Joseph S. Renzulli
While the issue of high school dropouts has received much attention, the subject of dropouts among gifted and talented students has not been adequately addressed in research studies. Moreover, some research studies focusing on gifted dropouts used only IQ to identify gifted students. Using such a restricted definition of giftedness may cause a misunderstanding of gifted dropouts. This study was conducted to obtain more comprehensive information about gifted high school dropouts and to examine factors related to gifted students’ dropout behavior using a more flexible definition of the gifted.
For this study, the National Education Longitudinal Study of 1988 (NELS:88) data base, which was a longitudinal study conducted by the National Center for Education Statistics (NCES), was used to address research questions. The NELS:88 began in 1988 by collecting data on approximately 25,000 eighth grade students, including data from their parents, teachers, and school administrators, and then followed up at 2-year intervals. Two computerized database studies were conducted using different samples. In Study 1, the Second Follow-up Dropout Questionnaire was directly analyzed to obtain specific information about gifted dropouts regarding their reasons for leaving school, parents’ reactions, use of time, future career plans, relationships with parents and peers, and self-concepts. In Study 2, student questionnaires were analyzed mainly to examine personal/educational factors related to the gifted students’ dropout behavior.
The results from Study 1 indicated that (a) many gifted students left school because they were failing school, didn’t like school, got a job, or were pregnant, although there are many other related reasons, (b) most parents whose gifted child dropped out of school were not actively involved in their child’s decision to drop out of school, (c) many gifted students who dropped out of school participated less in extracurricular activities, (d) few gifted students who dropped out of school had plans to return to school, and (e) gifted students who dropped out of school had higher self-concepts than non-gifted students who dropped out of school. The results from Study 2 indicated that (a) many gifted students who dropped out of school were from low SES families and racial minority groups, (b) gifted students who dropped out of school had parents with low levels of education, (c) gifted students who dropped out of school had used marijuana more than gifted students who completed school, and (d) dropout behavior for gifted students was significantly related to students’ educational aspirations, pregnancy or child-rearing, gender, father’s highest level of education, and mother’s highest level of education.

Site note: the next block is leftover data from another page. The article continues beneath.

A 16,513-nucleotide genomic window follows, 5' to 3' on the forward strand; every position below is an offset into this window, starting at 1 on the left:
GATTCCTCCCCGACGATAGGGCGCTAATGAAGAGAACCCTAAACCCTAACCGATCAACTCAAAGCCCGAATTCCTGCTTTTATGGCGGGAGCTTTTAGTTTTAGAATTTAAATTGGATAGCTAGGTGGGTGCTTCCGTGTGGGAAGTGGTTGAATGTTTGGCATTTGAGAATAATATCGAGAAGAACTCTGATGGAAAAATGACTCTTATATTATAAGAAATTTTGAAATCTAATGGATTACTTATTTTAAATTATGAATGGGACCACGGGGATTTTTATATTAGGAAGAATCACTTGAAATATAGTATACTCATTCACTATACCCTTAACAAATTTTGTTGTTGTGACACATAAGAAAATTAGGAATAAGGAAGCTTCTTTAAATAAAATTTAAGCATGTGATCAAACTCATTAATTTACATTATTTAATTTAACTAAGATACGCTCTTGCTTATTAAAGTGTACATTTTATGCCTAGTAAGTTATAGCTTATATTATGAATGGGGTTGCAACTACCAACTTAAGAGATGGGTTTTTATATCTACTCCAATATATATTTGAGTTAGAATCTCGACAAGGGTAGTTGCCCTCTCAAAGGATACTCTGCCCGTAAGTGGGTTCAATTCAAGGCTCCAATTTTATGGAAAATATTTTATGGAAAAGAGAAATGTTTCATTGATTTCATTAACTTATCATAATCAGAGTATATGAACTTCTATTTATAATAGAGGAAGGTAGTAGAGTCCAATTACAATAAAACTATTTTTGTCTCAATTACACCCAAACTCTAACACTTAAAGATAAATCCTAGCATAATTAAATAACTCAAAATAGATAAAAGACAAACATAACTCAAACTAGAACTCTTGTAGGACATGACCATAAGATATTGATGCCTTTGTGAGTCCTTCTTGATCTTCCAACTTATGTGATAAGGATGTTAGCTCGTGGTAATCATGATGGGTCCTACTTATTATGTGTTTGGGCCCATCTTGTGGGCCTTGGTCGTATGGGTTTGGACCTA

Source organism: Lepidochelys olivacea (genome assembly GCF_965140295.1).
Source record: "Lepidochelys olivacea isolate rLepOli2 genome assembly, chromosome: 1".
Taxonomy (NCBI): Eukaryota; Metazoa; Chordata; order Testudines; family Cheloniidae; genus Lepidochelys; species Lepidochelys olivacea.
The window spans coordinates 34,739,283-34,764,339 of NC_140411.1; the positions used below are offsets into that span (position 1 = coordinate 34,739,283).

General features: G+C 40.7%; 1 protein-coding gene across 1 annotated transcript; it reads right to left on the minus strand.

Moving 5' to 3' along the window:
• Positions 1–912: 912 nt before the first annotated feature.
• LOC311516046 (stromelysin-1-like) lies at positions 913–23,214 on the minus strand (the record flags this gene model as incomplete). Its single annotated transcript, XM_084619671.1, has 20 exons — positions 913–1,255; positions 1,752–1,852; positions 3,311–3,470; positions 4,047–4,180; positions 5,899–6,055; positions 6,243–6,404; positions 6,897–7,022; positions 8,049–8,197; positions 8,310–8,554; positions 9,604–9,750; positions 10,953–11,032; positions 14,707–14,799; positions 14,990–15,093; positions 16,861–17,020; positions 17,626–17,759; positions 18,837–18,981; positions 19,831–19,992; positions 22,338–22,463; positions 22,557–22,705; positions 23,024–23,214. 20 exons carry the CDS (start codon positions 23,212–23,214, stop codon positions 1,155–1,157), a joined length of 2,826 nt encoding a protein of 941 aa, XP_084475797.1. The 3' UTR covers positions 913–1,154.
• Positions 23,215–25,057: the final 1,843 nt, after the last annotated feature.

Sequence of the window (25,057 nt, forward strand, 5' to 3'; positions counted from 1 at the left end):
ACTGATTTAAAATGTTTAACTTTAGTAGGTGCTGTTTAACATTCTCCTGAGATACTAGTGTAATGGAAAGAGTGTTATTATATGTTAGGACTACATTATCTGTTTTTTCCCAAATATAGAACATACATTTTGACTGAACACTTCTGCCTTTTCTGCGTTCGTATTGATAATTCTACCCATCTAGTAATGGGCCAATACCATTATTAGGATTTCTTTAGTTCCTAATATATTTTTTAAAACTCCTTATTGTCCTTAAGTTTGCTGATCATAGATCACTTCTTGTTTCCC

Giftedness and High School Dropouts: Personal, Family, and School-related Factors
Joseph S. Renzulli
Analysis of Dropout Questionnaire
- Many of the gifted male students left school because they were failing school, got a job, could not keep up with their schoolwork, and did not like school.
- Gifted female students left school because they did not like school, were pregnant, became a parent, or were failing school.
- Many of the parents whose child dropped out of school tried to talk him or her into staying in school, but not many of them offered counseling services to their children.
Analysis of Student Questionnaire
- Almost half the gifted dropout students (48.2%) were in the lowest quartile SES level, while only 3.6% of them were in the highest quartile SES level.
- More Hispanic and Native Americans dropped out of school than White and Asian Americans.
- A high percentage of gifted dropouts’ fathers and mothers did not finish high school (father: 40%, mother: 25.6%) or graduated only high school (father: 23%, mother: 35.9%).
- Of the gifted students, 5% dropped out of school.